When we are sleeping the brain is actively cycling through phases of sleep, replaying the day’s sensory impressions and revving up activity during the deep dreamless stage. The busy task of selection, consolidation, and cementation of long-term memories takes precedence over the potential formation of connections that form memories deemed less important by the brain. Researchers have found the undistracted brain links new information to related memories during sleep; finding and building associations that may ultimately lead to inspiration, creative insight and problem solving. Facing a challenging situation and having a hard time deciding on a course of action? It just may be there is something to be said for the adage, “Sleep on it!”

While the body has its own systems for removing toxins and wastes, the brain must do its own housekeeping. Until recently, it was believed that the brain did not have any lymphatic vessels to help clear away toxins and cellular waste. While still being studied, researchers now believe that the brain has its own pathways or waste clearing channels. Known as the glympthatic system, it turns on during sleep to clear the neurotoxic waste produced during wakefulness. While the question of why we sleep may be debated for some time, data suggests that sleep patterns that negatively affect this highly active waste removal system may have implications in neurogenerative diseases such as Parkinson’s and Alzheimer’s.

Regular quality sleep supports physical health, improved immune function, better regulated hormone production and increased ability to reduce stress; as well as increased mental performance, and improved memory, alertness, learning ability, and decision making.  Along with age-related decline in glympthatic function and a stiffening of the arterial walls, aging is the highest risk factor for accumulation of protein aggregation identified in neurodegenerative diseases. The biological need for sleep suggests the brain must enter this active state to promote elimination of soluble proteins, metabolites, and potentially neurotoxic waste products, including brain damaging beta-amyloid that is strongly implicated in Alzheimer’s. If you needed one more good reason to prioritize sleep, giving the brain sufficient time to clean house may be the best one yet.

Professional Supplement Center carries these and other high quality products in support of healthy cognitive function and quality sleep:

Vinpocetine 20 mgVinpocetine 20 mg by Pure Encapsulations®: This natural compound derived from periwinkle leaves promotes healthy cognition and cerebrovascular health. Along with its antioxidant properties, Vinpocetine may also have the potential to support a healthy memory by supporting healthy blood flow and oxygen utilization. Gluten and soy free, Non-GMO, hypoallergenic, vegetarian formulation.

 

Brain Calm (99579-)Brain Calm by Douglas Laboratories®: Formulated with inositol, GABA and passion flower, Brain Calm promotes relaxation and provides support for neurological health and a calmer brain, while reducing feelings of anxiousness and stress. Gluten and soy free, vegan formulation.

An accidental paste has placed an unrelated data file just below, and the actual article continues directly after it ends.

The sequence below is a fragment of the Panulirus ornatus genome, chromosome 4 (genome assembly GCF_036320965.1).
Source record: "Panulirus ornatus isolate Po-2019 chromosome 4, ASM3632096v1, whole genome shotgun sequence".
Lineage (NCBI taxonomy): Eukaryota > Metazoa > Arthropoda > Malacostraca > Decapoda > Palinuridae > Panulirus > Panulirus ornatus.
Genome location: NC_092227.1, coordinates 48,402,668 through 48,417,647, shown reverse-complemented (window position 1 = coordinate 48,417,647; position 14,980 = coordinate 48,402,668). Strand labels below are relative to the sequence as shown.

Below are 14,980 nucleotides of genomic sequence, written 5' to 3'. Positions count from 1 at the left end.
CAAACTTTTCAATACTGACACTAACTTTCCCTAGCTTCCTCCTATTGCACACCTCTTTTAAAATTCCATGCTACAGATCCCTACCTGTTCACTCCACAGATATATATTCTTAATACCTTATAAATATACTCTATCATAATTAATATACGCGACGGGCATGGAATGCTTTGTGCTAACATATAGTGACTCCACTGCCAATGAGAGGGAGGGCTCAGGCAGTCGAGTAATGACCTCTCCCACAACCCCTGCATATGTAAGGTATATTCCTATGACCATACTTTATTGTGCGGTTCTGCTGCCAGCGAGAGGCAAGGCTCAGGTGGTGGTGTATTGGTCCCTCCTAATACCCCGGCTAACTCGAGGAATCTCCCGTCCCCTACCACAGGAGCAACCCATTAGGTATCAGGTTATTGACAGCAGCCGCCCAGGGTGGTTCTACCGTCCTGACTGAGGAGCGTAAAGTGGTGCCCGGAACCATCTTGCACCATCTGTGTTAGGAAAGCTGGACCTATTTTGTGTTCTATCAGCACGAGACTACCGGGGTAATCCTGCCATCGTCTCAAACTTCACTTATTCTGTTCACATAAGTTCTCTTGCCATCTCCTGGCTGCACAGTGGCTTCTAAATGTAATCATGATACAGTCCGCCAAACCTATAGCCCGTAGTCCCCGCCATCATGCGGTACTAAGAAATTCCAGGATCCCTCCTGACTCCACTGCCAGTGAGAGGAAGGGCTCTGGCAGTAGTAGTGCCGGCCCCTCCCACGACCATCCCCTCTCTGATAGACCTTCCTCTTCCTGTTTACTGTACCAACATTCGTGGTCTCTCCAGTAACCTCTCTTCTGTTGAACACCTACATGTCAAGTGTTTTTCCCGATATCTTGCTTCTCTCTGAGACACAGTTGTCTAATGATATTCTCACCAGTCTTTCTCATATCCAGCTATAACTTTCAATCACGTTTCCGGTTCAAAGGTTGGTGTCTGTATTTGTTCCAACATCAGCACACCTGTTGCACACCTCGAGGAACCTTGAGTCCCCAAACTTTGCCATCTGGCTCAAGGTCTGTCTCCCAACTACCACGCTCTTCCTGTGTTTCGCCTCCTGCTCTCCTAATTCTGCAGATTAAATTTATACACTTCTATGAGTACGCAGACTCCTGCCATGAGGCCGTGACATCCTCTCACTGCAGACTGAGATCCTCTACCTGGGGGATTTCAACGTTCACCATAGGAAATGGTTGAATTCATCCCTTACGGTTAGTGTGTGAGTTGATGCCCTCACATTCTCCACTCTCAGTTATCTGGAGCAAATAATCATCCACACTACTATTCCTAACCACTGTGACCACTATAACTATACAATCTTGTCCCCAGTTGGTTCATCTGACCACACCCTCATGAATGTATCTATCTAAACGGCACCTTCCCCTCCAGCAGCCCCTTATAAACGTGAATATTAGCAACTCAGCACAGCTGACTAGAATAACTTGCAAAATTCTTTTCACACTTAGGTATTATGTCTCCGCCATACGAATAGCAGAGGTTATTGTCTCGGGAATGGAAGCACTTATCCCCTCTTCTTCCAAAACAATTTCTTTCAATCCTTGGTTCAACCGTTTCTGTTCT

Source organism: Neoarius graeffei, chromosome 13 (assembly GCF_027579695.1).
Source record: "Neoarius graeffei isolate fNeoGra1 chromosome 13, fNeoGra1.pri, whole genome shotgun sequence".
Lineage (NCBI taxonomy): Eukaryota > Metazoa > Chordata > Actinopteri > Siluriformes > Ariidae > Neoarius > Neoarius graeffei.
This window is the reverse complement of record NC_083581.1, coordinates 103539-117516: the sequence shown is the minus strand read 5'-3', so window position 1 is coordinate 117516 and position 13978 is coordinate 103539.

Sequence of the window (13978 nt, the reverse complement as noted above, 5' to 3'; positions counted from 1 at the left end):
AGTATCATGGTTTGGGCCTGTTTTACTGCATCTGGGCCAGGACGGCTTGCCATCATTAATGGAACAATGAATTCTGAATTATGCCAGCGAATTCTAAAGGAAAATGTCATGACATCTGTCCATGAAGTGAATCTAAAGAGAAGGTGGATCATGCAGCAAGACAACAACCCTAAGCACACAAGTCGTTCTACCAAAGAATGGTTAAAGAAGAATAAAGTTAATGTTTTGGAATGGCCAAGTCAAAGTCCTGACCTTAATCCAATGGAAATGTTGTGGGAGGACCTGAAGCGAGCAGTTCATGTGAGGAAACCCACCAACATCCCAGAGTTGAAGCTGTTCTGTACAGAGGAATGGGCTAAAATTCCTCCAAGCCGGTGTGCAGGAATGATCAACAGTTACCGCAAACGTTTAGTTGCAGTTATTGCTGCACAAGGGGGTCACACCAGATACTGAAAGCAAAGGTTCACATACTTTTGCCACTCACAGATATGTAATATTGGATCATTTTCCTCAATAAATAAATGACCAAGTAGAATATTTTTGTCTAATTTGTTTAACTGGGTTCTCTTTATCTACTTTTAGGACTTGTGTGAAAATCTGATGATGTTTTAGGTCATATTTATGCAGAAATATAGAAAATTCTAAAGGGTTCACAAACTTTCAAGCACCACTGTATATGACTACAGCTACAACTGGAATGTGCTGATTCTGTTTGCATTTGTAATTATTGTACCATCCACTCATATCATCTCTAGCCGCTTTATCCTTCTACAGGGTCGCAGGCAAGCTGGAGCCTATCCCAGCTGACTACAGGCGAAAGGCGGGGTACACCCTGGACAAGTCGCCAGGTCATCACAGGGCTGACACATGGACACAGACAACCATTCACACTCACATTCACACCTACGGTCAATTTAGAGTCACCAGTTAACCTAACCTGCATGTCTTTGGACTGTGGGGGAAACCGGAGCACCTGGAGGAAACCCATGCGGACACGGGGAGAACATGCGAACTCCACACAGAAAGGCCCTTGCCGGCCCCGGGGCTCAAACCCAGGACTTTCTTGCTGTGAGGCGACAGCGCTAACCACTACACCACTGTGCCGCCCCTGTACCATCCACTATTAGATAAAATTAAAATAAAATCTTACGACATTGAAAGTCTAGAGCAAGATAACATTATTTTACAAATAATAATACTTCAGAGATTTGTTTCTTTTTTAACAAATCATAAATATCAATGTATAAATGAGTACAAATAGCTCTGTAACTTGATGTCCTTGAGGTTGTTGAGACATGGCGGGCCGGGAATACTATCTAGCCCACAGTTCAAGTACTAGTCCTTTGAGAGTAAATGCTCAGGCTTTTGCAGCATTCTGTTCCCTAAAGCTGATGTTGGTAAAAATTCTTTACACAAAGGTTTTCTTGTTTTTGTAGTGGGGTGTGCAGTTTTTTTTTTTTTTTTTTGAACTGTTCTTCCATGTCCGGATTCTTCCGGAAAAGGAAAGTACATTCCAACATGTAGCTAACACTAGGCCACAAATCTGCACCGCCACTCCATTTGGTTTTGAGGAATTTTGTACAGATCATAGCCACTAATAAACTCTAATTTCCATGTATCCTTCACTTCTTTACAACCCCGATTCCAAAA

CalmEz Brain TonicCalmEZ Brain Tonic by Allergy Research Group: This hypoallergenic proprietary blend of Chinese herbs supports the body’s ability to sleep comfortably. Gluten free, hypoallergenic formulation.

 

ReHydrationReHydration by Energetix: This homeopathic formulation assists the body with deep absorption and utilization of water at the cellular level. Homeopathic ingredients turn on the body’s internal communication system to help the cells absorb and efficiently utilize water to the best advantage. May improve energy levels, skin texture and concentration in a noticeable way. Gluten free.

 

DreamOn Natural...DreamOn™ Natural Sleep Aid by Ridgecrest Herbals®: This homeopathic remedy provides a safe and effective solution for occasional sleeplessness or failure to stay asleep. Small doses of 10 homeopathic ingredients work synergistically to create sound, gentle and restful sleep without morning after effects. Gluten and soy free, Non-GMO formulation.

 

Glutathione Plus ...Glutathione Plus™ by Douglas Laboratories®: This reduced form of glutathione is a well absorbed free radical fighter, which helps to rein in cell structure damage and metabolic activity disruption. Ingredients include vitamin C, reduced glutathione and NAC.

 

References:
Brain Basics: Understanding Sleep. https://www.ninds.nih.gov/Disorders/Patient-Caregiver-Education/Understanding-Sleep
Why Americans Can’t Sleep. http://www.consumerreports.org/sleep/why-americans-cant-sleep/
Sleep, Leaning and Memory. http://healthysleep.med.harvard.edu/healthy/matters/benefits-of-sleep/learning-memory
The Secret to Memory? A Good Night’s Sleep. http://www.brainfacts.org/sensing-thinking-behaving/sleep/articles/2015/the-secret-to-memory-a-good-nights-sleep/
Glymphatic System May Play Key Role in Removing Brain Waste.  http://www.mdedge.com/neurologyreviews/article/114150/alzheimers-cognition/glymphatic-system-may-play-key-role-removing
Preclinical Brain Amyloid Deposition is linked to Poor Sleep. http://www.mdedge.com/neurologyreviews/article/76219/alzheimers-cognition/preclinical-brain-amyloid-deposition-linked-poor
The Glymphatic System – A Beginner’s Guide. https://www.ncbi.nlm.nih.gov/pmc/articles/PMC4636982/